The Department of Justice (DOJ) says Twitter violated a 2011 Federal Trade Commission (FTC) ruling when the firm secretly exploited the personal data users handed over for security reasons.
Twitter and the DOJ have now agreed on a $150 million fine, which will be reviewed in federal court.
According to a complaint filed by the DOJ on behalf of the FTC, Twitter began asking users for a phone number or email address in 2013 to strengthen account security, such as enabling multi-factor authentication (MFA).
Twitter also said that if it detected suspicious behavior on a user’s account, it would use their personal data to assist with account recovery or re-enable full access.
But according to the FTC, there was a lot more going on behind the scenes.
In addition to using phone numbers and email addresses for security, Twitter also used the information to serve users targeted ads, which earned the firm millions of dollars.
“This practice affected more than 140 million Twitter users, while boosting Twitter’s primary source of revenue,” said Lina Khan, who chairs the FTC.
In addition to the $150 million fine, other provisions of the proposed order:
- prohibit Twitter from profiting from falsely gathered data;
- allow users to use alternate MFA methods like authentication apps or security keys, which do not need them to submit their phone numbers;
- direct Twitter to inform users that it misused phone numbers and email addresses acquired for account security to target them with ads;
- asks Twitter to establish and maintain a robust privacy and information security program that requires the firm to analyze and handle any privacy and security concerns associated with new products, among other things;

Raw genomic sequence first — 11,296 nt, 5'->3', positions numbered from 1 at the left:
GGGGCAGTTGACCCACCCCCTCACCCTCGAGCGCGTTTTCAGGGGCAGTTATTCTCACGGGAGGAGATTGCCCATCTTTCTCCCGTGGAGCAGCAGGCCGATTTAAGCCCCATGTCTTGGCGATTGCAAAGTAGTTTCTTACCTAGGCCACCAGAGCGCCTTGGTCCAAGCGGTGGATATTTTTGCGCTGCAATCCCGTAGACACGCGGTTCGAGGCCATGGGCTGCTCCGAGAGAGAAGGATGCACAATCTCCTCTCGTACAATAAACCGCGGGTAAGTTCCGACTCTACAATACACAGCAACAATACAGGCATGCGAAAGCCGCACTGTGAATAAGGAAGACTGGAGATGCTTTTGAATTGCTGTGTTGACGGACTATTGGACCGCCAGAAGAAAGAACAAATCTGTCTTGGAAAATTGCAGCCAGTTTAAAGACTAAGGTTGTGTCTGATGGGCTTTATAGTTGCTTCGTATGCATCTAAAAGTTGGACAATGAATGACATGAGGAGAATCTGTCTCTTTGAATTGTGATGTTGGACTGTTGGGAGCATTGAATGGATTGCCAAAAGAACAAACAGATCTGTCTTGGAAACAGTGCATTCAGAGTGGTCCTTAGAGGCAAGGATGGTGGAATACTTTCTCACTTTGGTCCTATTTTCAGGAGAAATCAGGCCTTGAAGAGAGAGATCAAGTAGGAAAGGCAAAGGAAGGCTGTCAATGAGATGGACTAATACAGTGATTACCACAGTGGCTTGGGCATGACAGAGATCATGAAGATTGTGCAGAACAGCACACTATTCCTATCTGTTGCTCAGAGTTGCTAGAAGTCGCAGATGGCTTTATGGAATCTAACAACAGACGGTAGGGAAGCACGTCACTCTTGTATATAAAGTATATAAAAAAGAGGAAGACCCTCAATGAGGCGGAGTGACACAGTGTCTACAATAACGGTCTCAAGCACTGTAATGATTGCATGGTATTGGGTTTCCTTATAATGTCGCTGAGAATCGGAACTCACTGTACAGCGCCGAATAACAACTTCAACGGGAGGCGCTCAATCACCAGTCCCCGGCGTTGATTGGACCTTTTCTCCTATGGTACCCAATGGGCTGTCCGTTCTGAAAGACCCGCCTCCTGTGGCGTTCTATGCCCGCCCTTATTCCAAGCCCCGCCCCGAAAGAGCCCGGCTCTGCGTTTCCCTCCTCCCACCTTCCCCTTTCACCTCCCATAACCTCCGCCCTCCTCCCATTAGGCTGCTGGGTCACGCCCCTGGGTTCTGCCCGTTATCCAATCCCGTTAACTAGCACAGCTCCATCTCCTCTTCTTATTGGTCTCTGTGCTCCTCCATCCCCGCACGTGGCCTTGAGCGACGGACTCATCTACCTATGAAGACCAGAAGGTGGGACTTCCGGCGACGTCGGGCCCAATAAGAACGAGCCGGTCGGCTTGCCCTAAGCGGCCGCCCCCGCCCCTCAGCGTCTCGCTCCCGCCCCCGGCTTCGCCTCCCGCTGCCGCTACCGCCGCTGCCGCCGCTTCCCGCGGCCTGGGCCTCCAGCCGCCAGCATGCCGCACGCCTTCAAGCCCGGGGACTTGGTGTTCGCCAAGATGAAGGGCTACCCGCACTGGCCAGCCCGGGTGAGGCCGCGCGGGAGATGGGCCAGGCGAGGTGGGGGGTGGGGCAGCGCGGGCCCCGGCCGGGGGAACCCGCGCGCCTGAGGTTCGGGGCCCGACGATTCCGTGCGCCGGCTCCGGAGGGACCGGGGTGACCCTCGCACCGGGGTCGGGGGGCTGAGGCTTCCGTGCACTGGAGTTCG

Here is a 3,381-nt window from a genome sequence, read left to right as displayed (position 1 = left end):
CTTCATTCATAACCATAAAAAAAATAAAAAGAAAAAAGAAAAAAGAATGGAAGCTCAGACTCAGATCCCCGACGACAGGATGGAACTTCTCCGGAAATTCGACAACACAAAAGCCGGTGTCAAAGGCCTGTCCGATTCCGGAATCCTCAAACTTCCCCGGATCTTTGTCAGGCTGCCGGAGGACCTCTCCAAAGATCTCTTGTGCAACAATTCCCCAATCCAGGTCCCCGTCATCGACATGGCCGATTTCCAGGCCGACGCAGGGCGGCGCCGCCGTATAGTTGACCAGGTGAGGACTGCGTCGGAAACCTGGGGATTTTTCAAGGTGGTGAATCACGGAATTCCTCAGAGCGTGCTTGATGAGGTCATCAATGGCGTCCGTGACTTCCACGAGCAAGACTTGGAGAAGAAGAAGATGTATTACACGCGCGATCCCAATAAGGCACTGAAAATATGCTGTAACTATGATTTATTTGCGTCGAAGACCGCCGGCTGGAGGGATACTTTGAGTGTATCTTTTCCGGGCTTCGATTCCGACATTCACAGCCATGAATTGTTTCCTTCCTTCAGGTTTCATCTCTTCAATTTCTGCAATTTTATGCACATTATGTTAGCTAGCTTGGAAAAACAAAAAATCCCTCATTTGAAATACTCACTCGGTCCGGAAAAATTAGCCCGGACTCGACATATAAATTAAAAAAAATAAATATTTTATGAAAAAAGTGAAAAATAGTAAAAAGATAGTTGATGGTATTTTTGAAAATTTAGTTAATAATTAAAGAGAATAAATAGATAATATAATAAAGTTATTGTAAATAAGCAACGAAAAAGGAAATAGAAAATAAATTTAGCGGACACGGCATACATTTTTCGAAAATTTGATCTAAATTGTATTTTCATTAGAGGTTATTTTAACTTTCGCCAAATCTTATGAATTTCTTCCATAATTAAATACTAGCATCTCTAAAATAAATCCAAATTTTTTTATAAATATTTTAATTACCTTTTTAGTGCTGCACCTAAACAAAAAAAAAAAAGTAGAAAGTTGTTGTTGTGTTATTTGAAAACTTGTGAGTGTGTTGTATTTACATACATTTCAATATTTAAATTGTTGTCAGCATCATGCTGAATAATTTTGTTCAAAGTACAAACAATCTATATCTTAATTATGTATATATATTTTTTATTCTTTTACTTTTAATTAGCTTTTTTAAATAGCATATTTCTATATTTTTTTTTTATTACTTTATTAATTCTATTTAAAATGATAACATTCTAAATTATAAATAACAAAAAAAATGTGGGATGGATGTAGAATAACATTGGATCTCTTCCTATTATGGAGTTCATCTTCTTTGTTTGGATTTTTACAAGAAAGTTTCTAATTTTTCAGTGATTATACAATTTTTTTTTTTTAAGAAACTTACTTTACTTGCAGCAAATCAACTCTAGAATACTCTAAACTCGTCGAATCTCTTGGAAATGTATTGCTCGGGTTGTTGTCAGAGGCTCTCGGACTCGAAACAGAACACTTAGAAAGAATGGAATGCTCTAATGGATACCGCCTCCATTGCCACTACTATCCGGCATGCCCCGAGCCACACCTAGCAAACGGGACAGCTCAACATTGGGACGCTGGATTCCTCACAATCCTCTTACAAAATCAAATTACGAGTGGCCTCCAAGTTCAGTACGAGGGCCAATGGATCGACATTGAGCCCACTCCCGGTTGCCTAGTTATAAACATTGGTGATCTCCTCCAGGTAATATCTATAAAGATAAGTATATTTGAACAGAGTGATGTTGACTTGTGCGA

- direct the firm to restrict employee access to users’ personal data; and
- require Twitter to notify the FTC if a data breach occurs
Twitter’ chief privacy officer, Damien Kieran, told The Guardian that the company had “cooperated with the FTC every step of the way.”
“In reaching this settlement, we have paid a $150 million penalty, and we have aligned with the agency on operational updates and program enhancements to ensure that people’s personal data remains secure and their privacy protected,” he added.
Twitter is a free service that relies on advertising for 90% of its $5 billion (£3.8 billion) annual income.
Elon Musk, who is purchasing the platform for $44 billion, has slammed its ad-based economic model and promised to diversify its income streams.
“If Twitter was not truthful here, what else is not true? This is very concerning news,” he asked in a tweet late on Wednesday.
Musk is currently very publicly questioning the number of bots and fake accounts on the platform, which Twitter says only represent around 5% of users, threatening to pull out of the deal if the company fails to provide proof of its claims.
Twitter’s settlement comes after years of controversy over social media firm’s privacy policies.
For example, in 2018 Facebook admitted that it used mobile phone numbers for targeted advertising.
The FTC fined Facebook $5 billion the following year for a number of privacy violations.
$150 million is not nothing, but is lower than we’d have seen had the fine been leveled in the UK or EU under the GDPR. There, Twitter would have paid as much as 4% of its global annual turnover: about $200 million. There is a chance that regulators in those regions will also get involved in the case if some of the customers whose information was misused are UK/EU citizens, though.